Barry Leiba wrote:
In my previous message I said that I had other issues with the
document. Here they are:
Making :list a match type sorts out my issues with section 2.2, so that's fine.
But the same issues affect section 2.3. If the list can't be
enumerated, you can't redirect to it.
:list is not a match type in this case, again it is a black box.
We should discuss this in Stockholm (and on the mailing list). I wasn't
thinking about being able to use the header test without being able to
reference the same list in redirect.
Section 2.3 needs to make it
clear that whether an external list can do this or not depends upon
the list, and it needs to say what happens if it can't (ignore, or
throw runtime error seem to be the two sensible choices, and I think I
prefer the latter).
Section 2.4 says that the syntax of the list name is a URI, but it
doesn't talk about the semantics. Along with the change to 2.2,
section 2.4 needs to change to (1) note that some URI types make sense
and some don't (Alexey already has this on his to-do list,
explain that the URI has to resolve to something that can be used as a
list in the manner specified in 2.2 and 2.3... and talk a little about
what that means. Specifically, it has to be something that can be
given a string and can determine whether that string "is a member"...
and that it MAY also be something that can return its members as a
list or through an iterator.
Section 3, Security Considerations, needs some work, I think. First,
I don't like that there's some normative language there that doesn't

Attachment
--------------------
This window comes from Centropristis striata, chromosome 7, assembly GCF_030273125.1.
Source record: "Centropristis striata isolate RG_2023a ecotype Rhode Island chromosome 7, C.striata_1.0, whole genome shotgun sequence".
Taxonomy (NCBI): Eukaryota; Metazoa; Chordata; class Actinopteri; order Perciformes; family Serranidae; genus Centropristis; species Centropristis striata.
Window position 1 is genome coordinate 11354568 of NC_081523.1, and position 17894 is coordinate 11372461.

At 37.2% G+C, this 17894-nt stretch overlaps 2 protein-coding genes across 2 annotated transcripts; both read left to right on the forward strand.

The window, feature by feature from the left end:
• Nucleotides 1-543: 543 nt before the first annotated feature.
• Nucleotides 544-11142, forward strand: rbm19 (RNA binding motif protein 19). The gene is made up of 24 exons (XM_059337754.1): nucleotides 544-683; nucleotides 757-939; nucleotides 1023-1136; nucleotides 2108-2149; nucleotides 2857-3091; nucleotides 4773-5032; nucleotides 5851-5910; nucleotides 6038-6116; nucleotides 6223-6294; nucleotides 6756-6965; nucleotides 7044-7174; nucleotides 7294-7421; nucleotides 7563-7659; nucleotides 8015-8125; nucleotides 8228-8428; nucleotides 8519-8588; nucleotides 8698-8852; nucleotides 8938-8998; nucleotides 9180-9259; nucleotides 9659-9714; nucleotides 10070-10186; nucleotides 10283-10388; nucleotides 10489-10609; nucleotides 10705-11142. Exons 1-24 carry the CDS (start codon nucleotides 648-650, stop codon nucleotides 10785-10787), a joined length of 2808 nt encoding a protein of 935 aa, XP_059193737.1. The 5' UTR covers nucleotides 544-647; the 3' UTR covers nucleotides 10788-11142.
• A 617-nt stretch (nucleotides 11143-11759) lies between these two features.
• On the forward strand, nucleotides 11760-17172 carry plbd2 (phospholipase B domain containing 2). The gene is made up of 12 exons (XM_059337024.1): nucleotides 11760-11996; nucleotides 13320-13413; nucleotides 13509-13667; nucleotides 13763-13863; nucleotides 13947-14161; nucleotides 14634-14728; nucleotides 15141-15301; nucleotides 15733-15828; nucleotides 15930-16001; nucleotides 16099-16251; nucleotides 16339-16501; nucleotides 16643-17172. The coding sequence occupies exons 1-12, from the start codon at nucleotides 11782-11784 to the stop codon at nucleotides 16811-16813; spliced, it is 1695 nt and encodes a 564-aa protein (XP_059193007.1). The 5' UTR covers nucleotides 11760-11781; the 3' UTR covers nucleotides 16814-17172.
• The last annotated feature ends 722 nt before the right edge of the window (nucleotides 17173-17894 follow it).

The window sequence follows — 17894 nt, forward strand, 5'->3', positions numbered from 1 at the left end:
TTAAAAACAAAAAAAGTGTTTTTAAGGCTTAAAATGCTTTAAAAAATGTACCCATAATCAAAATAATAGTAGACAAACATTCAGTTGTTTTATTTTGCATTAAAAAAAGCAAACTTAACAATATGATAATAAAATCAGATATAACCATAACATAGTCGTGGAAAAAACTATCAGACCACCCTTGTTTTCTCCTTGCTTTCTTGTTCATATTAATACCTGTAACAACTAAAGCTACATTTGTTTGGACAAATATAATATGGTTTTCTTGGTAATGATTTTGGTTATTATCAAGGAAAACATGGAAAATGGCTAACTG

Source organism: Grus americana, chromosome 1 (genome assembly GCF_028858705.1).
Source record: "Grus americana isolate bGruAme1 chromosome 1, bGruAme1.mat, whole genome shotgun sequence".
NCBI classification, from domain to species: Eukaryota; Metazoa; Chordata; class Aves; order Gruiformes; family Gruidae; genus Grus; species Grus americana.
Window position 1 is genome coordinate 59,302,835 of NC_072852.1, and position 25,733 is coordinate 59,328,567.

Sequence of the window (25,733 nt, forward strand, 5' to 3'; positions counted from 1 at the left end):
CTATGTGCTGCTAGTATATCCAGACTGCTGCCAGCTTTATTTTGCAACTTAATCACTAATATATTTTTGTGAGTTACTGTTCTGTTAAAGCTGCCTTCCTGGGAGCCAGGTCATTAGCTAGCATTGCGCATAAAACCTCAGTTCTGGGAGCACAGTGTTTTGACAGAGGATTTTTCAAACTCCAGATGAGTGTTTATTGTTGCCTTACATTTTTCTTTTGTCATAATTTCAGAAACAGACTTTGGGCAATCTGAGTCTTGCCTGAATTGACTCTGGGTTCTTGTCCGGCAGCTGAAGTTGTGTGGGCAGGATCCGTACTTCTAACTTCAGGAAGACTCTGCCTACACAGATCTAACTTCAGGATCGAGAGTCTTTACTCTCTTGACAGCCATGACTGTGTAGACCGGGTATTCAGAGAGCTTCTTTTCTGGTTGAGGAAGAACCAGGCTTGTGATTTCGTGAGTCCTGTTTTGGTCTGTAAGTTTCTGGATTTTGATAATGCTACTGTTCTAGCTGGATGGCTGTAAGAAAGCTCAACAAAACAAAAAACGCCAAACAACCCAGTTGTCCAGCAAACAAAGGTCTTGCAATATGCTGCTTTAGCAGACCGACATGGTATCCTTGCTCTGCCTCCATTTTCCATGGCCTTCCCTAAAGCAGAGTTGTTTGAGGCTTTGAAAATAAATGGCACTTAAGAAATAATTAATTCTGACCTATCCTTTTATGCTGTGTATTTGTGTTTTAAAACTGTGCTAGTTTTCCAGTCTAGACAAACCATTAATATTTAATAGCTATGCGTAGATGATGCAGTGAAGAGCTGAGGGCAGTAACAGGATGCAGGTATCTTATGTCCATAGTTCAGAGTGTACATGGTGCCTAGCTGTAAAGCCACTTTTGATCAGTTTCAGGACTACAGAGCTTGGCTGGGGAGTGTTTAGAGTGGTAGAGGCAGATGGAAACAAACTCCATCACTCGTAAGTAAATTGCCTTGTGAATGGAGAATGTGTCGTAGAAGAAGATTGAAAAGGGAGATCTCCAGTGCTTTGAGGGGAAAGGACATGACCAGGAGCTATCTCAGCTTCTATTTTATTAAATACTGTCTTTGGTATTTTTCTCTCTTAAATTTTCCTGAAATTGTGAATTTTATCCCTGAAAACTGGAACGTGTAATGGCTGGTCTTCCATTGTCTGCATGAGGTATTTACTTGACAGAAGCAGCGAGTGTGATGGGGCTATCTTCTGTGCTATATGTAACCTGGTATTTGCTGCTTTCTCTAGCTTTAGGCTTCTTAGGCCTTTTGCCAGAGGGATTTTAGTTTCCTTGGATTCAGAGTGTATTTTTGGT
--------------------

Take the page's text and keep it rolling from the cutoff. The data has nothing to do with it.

appear elsewhere. I prefer to have the normative parts of Security
Considerations be elsewhere in the document, in the parts that one
expects to be normative.
Protocols/APIs used to retrieve/verify external list membership MUST
provide at least the same level of confidentiality as protocols/APIs
used to retrieve Sieve scripts. For example, if Sieve scripts are
retrieved using LDAP secured with Transport Layer Security (TLS)
encryption, then the protocol used to retrieve external list
membership must use a comparable mechanism for providing connection
confidentiality. In particular, the protocol used to retrieve
external list membership must not be lacking encryption.
I don't think this is right. The connection between the Sieve
processor and the Sieve script store might be very different to the
connection it has with the external list.
It's likely that it might
not be necessary to use TLS to retrieve Sieve scripts, but IS
necessary to use it to interact with the list, or vice-versa.
I'd rather decouple them, and just say that the Sieve processor MUST use
"appropriate security" to interact with the list,
I think "appropriate security" is quite ambiguous.
and that that may mean using TLS, proper authentication, and whatnot -- but
that it also
might not... say, in a closed system where the Sieve processor acting
on behalf of a user has direct access to the user's address book,
without fear of interception.
The intent was to cover this case.
I think an internal API which doesn't use a TCP protocol underneath (for
example) and can't be intercepted, then it is considered as secure.
But obviously your reading of this text doesn't agree with my intent, so
I will think about rewording.
I am not sure this is needed. Similar text in the base Sieve spec is in
the Security Considerations section.
The normative text in the "mail bombs" consideration should move to
section 2.3, though I think it's still a good idea to mention the
issue here as well.